Climbing & Training Myths & Misconceptions 2: Delayed Onset Muscle Soreness (DOMS) (IYC Series), Part 1

Do you suffer the dooming pain of DOMS after working out or climbing? [Image courtesy of Master isolated images at FreeDigitalPhotos.net]

Do you suffer the dooming pain of DOMS after working out or climbing? [Image courtesy of Master isolated images at FreeDigitalPhotos.net]

Delayed onset muscle soreness – or DOMS, for short – has plagued me for much of my climbing life, so it’s no wonder that I’m interested in learning more about it and doing whatever I can to curtail it (except for not training or climbing!). This insidious bringer of bad news tends to wait to deliver its message of pain until a significant amount of time has passed since the cessation of the exercise or activity that caused it. This fact has led me to the brink of and directly into overtraining and overuse injuries too many times to count. DOMS tends to peak 24 to 48 hours after you’re done with your workout, though you can start to feel DOMS-related soreness within 6 or 8 hours. Similarly to the lactic acid myth, a number of common myths and misconceptions surround this phenomenon. Today, I’ll address several of these.

Is DOMS caused by lactic acid or lactate accumulation?

Nope. Lactate and other similar metabolic products that accumulate during exercise are efficiently cleared away by the body and back to normal levels within half an hour to an hour after completing your workout.

So what does cause DOMS?

There actually isn’t a for-sure answer for this yet(!), but the culprit may be (or partially be) micro-tears in your muscles and the surrounding connective tissue, particularly from the eccentric part of your training or activity. And the delayed soreness may be due to your nerves responding to the healing process. In other words, it’s quite possible that the pain you feel is caused by the repairs taking place, repairs that will hopefully help you not experience DOMS quite so severely from the same activity next time.

For a climber like me who has long struggled with the bigger muscles more than the forearm/fingers part of the equation, this makes sense, seeing as I am constantly fighting to keep bending my arms and locking off, meaning I am frequently – albeit unintentionally and much to my frustration – lowering myself away from holds even as I strive to resist this motion. All too often, my hands can still hang on but the muscles in my arms fail to stay appropriately engaged to do the next move. I’ve also heard that DOMS tends to be more pronounced in the upper-body muscles than the lower-body muscles, which also gels with my personal DOMS experience.

However, just like many other theories (both sport-science relevant and not), just because this makes sense doesn’t mean it’s necessarily the case – or that it accounts for the entirety of the DOMS phenomenon. DOMS may also have metabolic components and neurological components. The bottom line is that DOMS appears to be complex, and its exact cause(s) have yet to be clearly unraveled. For a more complete discussion on this, check out Paul Ingraham’s excellent article “Delayed Onset Muscle Soreness (DOMS): The biological mysteries of ‘muscle fever,’ nature’s little tax on exercise” on PainScience.com.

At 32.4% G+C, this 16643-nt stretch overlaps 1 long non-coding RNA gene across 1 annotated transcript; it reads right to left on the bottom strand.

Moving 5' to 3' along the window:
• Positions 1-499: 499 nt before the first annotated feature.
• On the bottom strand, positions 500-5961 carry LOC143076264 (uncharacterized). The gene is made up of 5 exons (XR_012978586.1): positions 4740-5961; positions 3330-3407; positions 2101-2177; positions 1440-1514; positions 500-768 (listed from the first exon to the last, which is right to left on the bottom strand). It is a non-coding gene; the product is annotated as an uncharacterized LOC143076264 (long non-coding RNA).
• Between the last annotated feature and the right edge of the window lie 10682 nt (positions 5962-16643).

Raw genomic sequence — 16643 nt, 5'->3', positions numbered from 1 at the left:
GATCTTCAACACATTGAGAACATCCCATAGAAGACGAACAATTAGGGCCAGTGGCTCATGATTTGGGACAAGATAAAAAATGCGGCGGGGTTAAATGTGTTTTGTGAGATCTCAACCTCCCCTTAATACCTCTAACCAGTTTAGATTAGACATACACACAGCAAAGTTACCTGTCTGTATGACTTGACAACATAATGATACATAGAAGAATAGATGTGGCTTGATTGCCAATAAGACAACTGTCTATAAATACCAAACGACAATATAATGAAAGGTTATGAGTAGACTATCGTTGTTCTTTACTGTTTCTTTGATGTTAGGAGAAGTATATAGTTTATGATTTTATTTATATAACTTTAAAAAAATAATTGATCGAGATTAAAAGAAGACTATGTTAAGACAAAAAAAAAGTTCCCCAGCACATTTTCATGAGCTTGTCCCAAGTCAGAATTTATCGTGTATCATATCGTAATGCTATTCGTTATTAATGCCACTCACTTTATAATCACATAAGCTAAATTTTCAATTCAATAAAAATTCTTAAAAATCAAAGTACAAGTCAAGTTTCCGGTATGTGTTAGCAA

Read more: Eccentric exercise-induced delayed-onset muscle soreness and changes in markers of muscle damage and inflammation

8 Foods That Will Take Care Of Your Sore Muscles

Does DOMS only happen to unfit people or people doing unfamiliar workouts?

Nope. It’s true, though, that being out of shape OR engaging in a novel workout/training stimulus/climbing experience (or both!) does seem to tip the scales in favor of increasing your likelihood to experience DOMS. And that with more regular participation in whatever the activity is that made you sore, you are less likely to experience DOMS post-workout – especially if you keep it at the same level (i.e. you don’t increase the volume, intensity, or frequency of your workouts). However, regardless of training status, people’s experience of DOMS varies, meaning that a total beginner might only get vague DOMS, while an experienced rock climber might routinely struggle with DOMS. Genetic predisposition almost certainly contributes to this aspect of DOMS.

Up Next Week: Climbing & Training Myths & Misconceptions 2: Delayed Onset Muscle Soreness (DOMS) (IYC Series), Part 2

This multipart series of articles starts here, in case you have to catch up – you’ll also find a full table of contents, complete with links, in that entry. This information and advice is based on my 20+ years of climbing along with observations I’ve made as a climbing coach/certified personal trainer. You might not agree with me or my take on things. That’s fine – feel free to take it or leave it as you wish! Also, remember that the information I provide here is purely offered as advice and that no exercises or training program should be undertaken without receiving medical clearance from a healthcare professional.

One other caveat: As will be true for all of the entries and articles in this series, if you’ve already mastered or maxed out the topic at hand to the best of your ability level, you’ll reap far fewer benefits or none at all from my suggestions – good for you that you figured it out, but sorry I couldn’t help you out more. Happy climbing and training!

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